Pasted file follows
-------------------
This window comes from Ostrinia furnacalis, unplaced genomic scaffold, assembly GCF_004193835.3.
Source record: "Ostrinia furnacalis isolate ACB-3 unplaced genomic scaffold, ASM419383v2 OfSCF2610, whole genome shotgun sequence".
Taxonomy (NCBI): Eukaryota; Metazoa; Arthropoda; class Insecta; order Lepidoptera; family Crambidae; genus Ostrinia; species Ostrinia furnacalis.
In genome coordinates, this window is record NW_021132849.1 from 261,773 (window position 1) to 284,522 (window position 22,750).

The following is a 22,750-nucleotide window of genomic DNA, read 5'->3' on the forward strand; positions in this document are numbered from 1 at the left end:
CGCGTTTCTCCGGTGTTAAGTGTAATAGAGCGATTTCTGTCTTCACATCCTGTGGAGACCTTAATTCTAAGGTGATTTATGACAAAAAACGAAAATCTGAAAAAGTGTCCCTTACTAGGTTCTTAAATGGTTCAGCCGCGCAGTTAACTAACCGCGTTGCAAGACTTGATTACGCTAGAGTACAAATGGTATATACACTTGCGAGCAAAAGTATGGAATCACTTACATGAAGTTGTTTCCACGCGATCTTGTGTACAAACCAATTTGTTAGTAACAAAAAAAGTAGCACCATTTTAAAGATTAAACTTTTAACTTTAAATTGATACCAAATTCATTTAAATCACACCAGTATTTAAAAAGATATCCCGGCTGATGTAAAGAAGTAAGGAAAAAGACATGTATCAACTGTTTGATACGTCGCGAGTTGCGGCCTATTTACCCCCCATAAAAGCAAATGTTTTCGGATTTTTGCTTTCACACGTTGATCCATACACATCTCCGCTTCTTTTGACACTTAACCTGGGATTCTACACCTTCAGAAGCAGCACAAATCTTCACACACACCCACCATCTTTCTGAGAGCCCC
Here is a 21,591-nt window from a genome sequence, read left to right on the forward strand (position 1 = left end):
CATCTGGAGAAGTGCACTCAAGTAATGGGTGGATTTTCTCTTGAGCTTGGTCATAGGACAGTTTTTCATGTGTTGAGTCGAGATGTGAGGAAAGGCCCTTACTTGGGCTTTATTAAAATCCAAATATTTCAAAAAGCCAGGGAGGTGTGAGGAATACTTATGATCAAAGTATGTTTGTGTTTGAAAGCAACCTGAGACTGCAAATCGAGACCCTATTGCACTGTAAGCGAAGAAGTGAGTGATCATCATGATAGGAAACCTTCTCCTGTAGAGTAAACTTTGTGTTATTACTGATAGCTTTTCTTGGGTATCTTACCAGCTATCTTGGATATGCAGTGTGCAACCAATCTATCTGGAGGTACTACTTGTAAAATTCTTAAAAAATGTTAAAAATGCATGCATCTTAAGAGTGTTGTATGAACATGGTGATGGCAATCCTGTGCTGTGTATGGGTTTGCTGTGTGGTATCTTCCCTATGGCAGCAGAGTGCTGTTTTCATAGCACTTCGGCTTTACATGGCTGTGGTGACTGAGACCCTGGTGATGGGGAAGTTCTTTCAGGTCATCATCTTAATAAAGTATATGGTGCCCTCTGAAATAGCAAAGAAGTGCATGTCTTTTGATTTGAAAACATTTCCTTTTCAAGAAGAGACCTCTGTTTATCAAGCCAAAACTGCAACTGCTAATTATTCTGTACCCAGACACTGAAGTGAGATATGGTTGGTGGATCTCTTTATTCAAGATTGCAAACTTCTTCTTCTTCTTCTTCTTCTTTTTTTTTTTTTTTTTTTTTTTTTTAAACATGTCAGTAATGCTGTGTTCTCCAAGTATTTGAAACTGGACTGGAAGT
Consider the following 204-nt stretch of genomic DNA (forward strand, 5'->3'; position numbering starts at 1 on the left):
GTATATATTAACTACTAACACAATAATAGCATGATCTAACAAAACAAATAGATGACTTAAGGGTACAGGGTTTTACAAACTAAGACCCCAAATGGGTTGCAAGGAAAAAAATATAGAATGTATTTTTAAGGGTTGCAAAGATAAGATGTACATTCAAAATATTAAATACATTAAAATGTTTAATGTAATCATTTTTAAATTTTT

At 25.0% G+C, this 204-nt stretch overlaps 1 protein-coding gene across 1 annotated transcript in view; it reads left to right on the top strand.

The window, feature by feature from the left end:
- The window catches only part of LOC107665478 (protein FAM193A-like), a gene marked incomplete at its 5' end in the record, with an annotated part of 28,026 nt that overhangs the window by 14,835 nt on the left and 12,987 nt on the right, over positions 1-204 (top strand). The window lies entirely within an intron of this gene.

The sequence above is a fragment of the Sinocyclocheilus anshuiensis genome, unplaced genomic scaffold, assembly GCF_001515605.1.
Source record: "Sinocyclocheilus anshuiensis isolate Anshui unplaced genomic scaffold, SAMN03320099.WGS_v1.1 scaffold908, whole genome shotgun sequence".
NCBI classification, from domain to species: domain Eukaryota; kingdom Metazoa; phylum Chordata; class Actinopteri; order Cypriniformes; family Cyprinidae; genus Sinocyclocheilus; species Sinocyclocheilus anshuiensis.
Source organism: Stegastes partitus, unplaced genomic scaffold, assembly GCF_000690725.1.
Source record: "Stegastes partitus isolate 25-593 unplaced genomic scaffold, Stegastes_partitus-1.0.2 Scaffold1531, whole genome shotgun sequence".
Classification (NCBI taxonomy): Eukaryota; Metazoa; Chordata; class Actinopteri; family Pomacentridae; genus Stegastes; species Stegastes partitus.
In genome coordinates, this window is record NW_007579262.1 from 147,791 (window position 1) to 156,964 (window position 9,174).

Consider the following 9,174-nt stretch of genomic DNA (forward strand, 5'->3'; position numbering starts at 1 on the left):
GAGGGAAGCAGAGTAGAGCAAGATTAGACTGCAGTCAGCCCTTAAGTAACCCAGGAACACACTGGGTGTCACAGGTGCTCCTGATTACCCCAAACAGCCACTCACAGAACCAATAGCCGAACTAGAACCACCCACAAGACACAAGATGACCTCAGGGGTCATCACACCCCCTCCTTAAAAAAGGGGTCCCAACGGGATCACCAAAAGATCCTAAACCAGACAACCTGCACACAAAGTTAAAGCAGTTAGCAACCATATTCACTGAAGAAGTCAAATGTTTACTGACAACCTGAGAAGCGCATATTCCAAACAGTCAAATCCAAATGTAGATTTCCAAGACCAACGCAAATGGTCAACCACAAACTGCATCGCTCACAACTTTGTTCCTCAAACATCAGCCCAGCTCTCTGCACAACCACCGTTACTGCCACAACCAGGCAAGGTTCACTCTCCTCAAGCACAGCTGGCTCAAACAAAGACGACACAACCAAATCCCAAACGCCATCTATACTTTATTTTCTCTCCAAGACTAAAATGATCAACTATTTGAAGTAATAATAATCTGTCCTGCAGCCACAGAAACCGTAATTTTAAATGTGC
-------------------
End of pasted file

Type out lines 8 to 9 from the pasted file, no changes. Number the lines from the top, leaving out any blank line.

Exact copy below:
CATCTGGAGAAGTGCACTCAAGTAATGGGTGGATTTTCTCTTGAGCTTGGTCATAGGACAGTTTTTCATGTGTTGAGTCGAGATGTGAGGAAAGGCCCTTACTTGGGCTTTATTAAAATCCAAATATTTCAAAAAGCCAGGGAGGTGTGAGGAATACTTATGATCAAAGTATGTTTGTGTTTGAAAGCAACCTGAGACTGCAAATCGAGACCCTATTGCACTGTAAGCGAAGAAGTGAGTGATCATCATGATAGGAAACCTTCTCCTGTAGAGTAAACTTTGTGTTATTACTGATAGCTTTTCTTGGGTATCTTACCAGCTATCTTGGATATGCAGTGTGCAACCAATCTATCTGGAGGTACTACTTGTAAAATTCTTAAAAAATGTTAAAAATGCATGCATCTTAAGAGTGTTGTATGAACATGGTGATGGCAATCCTGTGCTGTGTATGGGTTTGCTGTGTGGTATCTTCCCTATGGCAGCAGAGTGCTGTTTTCATAGCACTTCGGCTTTACATGGCTGTGGTGACTGAGACCCTGGTGATGGGGAAGTTCTTTCAGGTCATCATCTTAATAAAGTATATGGTGCCCTCTGAAATAGCAAAGAAGTGCATGTCTTTTGATTTGAAAACATTTCCTTTTCAAGAAGAGACCTCTGTTTATCAAGCCAAAACTGCAACTGCTAATTATTCTGTACCCAGACACTGAAGTGAGATATGGTTGGTGGATCTCTTTATTCAAGATTGCAAACTTCTTCTTCTTCTTCTTCTTCTTTTTTTTTTTTTTTTTTTTTTTTTTAAACATGTCAGTAATGCTGTGTTCTCCAAGTATTTGAAACTGGACTGGAAGT
Consider the following 204-nt stretch of genomic DNA (forward strand, 5'->3'; position numbering starts at 1 on the left):